Employee Experience

Are you the Michael Scott of your office?

“And I knew exactly what to do. But in a much more real sense, I had no idea what to do.”*


Michael Scott from The Office – and, not to forget his original British counterpart, David Brent – are among the most instantly recognizable cultural and entertainment icons of the 21st century. Their poor taste antics have us all laughing or gasping in horror in equal measure. But let’s be honest here: deep down inside, as the laughter subsides, there’s a tiny place in every manager’s heart where we’ve recognized a little bit of ourselves in these characters.

No one in management wants to be the Michael Scott of their workplace but the cold, hard reality is our staff are likely to see us as try-hards at times, rather than respected and capable peers. I know, it’s hard to hear but the good news is, by being less insecure about ourselves, communicating better, being yourself and earning the respect of people instead of trying to be liked by everyone, we can improve our standing in the workplace and facilitate greater productivity and success.

“I don’t hate it. I just don’t like it at all, and it’s terrible.”*

Divest yourself of your insecurities

While it’s a great comedic device for generating laughs, Michael Scott is maddeningly insecure. The most cringe-worthy moments of The Office involve Michael trying to over-compensate for his insecurities. And, if you know anything about management – which, because you’re reading this, we’ll assume you do – people who are insecure in their roles are bad for business.

It’s not going to be an easy fix but recognizing you need to do better in terms of acknowledging the input of others, recognizing that someone other than you may have an innovative solution to a problem (or has even outgrown their current role) and then acting on this realization will only help create a more productive and harmonious workplace for everyone – especially you.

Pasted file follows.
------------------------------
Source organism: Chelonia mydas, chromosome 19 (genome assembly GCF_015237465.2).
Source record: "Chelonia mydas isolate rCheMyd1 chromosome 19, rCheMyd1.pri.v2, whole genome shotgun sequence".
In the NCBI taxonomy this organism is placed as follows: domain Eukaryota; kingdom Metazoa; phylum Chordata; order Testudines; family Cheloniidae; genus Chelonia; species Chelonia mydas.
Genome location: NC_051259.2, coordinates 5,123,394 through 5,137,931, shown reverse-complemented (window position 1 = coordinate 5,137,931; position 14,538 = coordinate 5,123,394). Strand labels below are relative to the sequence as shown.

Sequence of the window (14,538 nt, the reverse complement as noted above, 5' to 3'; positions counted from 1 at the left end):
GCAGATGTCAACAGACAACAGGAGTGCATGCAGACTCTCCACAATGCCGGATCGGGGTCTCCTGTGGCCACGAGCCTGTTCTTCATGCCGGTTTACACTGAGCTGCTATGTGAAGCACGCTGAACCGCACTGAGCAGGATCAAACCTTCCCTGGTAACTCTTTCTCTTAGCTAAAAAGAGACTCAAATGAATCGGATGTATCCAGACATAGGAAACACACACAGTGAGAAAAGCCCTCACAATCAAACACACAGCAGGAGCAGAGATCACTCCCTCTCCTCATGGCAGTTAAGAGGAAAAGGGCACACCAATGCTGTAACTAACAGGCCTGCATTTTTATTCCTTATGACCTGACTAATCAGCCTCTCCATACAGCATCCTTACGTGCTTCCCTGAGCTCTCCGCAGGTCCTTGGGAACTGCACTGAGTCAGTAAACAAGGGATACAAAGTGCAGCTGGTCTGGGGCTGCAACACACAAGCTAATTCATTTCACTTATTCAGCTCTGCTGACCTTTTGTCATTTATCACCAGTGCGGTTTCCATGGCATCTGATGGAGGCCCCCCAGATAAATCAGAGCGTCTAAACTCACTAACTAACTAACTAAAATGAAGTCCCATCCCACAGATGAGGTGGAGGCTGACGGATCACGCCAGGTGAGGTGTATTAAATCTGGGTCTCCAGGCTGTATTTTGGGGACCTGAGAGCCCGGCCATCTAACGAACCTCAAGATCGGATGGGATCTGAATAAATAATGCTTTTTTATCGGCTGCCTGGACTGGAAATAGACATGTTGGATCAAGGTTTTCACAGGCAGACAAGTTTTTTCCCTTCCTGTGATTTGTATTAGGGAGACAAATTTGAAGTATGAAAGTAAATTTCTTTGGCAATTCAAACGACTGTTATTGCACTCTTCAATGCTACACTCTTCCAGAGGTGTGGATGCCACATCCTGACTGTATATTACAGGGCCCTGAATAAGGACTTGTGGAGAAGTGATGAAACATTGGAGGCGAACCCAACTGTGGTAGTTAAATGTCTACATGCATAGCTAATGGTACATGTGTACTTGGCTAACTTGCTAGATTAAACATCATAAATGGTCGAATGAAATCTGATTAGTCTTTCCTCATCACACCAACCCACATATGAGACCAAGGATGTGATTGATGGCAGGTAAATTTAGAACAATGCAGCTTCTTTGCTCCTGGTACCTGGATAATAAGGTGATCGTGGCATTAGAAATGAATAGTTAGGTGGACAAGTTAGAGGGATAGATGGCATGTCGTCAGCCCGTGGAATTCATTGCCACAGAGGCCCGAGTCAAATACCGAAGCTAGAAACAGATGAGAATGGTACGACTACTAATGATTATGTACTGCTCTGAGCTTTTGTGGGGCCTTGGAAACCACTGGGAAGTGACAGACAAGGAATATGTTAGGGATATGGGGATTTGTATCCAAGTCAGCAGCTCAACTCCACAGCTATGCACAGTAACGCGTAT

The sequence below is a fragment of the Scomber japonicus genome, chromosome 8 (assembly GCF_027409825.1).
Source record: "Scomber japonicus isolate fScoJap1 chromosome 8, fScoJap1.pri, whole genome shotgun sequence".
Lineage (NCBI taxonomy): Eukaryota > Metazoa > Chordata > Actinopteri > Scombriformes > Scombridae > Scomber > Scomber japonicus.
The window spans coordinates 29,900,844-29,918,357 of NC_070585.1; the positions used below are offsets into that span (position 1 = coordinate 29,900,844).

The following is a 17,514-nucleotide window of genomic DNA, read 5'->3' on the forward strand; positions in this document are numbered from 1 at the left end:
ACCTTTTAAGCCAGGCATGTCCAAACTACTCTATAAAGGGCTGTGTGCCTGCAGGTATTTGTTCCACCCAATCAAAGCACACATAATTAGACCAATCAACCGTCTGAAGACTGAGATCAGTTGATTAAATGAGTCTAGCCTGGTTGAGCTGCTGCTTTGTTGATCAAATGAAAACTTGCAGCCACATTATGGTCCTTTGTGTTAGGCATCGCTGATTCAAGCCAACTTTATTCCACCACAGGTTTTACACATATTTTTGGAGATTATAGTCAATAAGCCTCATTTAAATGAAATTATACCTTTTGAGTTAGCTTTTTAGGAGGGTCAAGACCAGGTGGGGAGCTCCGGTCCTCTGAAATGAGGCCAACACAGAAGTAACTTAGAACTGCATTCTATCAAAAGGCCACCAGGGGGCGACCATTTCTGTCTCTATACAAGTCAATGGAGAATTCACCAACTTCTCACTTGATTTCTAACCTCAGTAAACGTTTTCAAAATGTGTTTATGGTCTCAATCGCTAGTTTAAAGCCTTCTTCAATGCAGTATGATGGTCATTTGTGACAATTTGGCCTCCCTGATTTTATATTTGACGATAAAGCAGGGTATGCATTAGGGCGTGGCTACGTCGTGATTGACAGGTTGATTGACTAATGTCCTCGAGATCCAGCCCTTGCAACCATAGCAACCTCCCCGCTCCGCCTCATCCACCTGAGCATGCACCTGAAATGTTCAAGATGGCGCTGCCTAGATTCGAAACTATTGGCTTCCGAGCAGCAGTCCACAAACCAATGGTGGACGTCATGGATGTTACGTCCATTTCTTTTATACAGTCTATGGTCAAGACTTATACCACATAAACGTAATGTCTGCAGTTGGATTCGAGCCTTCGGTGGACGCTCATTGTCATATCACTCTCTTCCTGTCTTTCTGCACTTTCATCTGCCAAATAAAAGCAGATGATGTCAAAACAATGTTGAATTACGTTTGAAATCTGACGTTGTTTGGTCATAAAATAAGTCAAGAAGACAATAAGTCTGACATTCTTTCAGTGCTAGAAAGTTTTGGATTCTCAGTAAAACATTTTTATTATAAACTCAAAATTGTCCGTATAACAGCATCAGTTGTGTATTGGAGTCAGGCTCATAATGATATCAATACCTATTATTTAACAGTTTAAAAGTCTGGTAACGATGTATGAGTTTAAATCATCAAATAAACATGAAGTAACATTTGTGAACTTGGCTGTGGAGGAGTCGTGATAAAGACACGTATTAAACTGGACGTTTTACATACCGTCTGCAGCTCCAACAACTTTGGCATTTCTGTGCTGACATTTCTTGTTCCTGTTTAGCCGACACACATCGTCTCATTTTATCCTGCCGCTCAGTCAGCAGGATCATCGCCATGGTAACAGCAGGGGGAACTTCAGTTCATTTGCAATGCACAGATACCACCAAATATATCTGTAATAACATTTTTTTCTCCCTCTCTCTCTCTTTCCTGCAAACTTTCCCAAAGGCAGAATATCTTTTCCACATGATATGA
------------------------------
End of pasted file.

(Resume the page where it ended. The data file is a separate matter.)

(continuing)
“Sometimes I’ll start a sentence and I don’t even know where it’s going. I just hope I find it along the way.”*


Take a moment to honestly answer the following questions:

  • Do my people clearly understand my expectations of them?
  • Do they also understand the expectations of our business/business unit?
  • Do my people really understand how and why we do what we do, and why we do it in a certain way?
  • Do I understand what my people expect of me in return? And do I consistently deliver on those expectations?

If you’re the kind of manager everyone avoids, we’d be surprised if you answer ‘yes’ to these questions. Engage more with your staff, ask them if they really know what is expected of them, why certain processes are in place, etc., and you’ll find less need to micro-manage and alienate the people working for you daily.

“I’m not superstitious but I am a little stitious.”*

Be Yourself

Unless you actually are an egotistical, compulsively lying narcissist, it’s vital to be yourself in the workplace. People can easily see through insincerity so trying to be someone you’re not is setting yourself up for failure by destroying your credibility.

You might not be the most interesting person in the room. You might not really care about Game of Thrones. You may not like sports or the arts. That’s okay. As a manager, you’re a leader and the person responsible for ensuring your employees perform at their best. Being yourself it the office is a display of honesty, and you’ll find your people are more likely to respond favorably if you’re genuine.

“Would I rather be feared or loved? Easy. Both. I want people to be afraid of how much they love me.”*

Don’t try to be liked by everyone

Stop striving to be liked by your staff, and start working on earning their respect instead. Great leaders are often deeply admired and respected but you might be surprised to find they are not often universally liked.

Professional sports share a similarity with the business world: the only performance indicator that counts at the end of the day is results. It’s why Vince Lombardi has a trophy named in his honor for the winning Superbowl team. It’s why Wayne Gretzky is called ‘The Great One’ and it’s why Michael Jordan is an international icon.

“I tried to talk to Toby and be his friend but that is like trying to be friends with an evil snail.”*


Next time you watch reruns of The Office, hopefully, you’ll laugh knowing Michael Scott has been well and truly exorcized from your management style.

*With thanks to Steve Carell as Michael Scott in The Office for delivering these motivational quotes.